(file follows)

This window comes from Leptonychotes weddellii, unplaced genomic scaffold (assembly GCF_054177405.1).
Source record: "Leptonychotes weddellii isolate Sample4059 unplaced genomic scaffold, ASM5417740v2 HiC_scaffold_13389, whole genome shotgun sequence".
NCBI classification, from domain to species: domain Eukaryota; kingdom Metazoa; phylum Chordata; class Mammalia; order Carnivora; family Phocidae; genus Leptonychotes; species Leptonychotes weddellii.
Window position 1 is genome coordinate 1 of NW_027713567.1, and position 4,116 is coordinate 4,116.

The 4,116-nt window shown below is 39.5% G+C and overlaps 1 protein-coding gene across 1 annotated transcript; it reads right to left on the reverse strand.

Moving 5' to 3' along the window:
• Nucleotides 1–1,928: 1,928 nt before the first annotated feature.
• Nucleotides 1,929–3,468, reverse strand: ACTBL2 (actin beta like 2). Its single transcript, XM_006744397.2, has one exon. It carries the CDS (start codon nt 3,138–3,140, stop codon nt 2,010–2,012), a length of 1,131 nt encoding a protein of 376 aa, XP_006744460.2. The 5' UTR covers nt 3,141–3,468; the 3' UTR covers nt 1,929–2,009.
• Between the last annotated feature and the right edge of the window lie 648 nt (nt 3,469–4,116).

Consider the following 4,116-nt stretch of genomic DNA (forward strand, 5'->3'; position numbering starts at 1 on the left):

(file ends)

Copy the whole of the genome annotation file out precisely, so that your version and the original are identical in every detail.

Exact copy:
This window comes from Leptonychotes weddellii, unplaced genomic scaffold (assembly GCF_054177405.1).
Source record: "Leptonychotes weddellii isolate Sample4059 unplaced genomic scaffold, ASM5417740v2 HiC_scaffold_13389, whole genome shotgun sequence".
NCBI classification, from domain to species: domain Eukaryota; kingdom Metazoa; phylum Chordata; class Mammalia; order Carnivora; family Phocidae; genus Leptonychotes; species Leptonychotes weddellii.
Window position 1 is genome coordinate 1 of NW_027713567.1, and position 4,116 is coordinate 4,116.

The 4,116-nt window shown below is 39.5% G+C and overlaps 1 protein-coding gene across 1 annotated transcript; it reads right to left on the reverse strand.

Moving 5' to 3' along the window:
• Nucleotides 1–1,928: 1,928 nt before the first annotated feature.
• Nucleotides 1,929–3,468, reverse strand: ACTBL2 (actin beta like 2). Its single transcript, XM_006744397.2, has one exon. It carries the CDS (start codon nt 3,138–3,140, stop codon nt 2,010–2,012), a length of 1,131 nt encoding a protein of 376 aa, XP_006744460.2. The 5' UTR covers nt 3,141–3,468; the 3' UTR covers nt 1,929–2,009.
• Between the last annotated feature and the right edge of the window lie 648 nt (nt 3,469–4,116).

Consider the following 4,116-nt stretch of genomic DNA (forward strand, 5'->3'; position numbering starts at 1 on the left):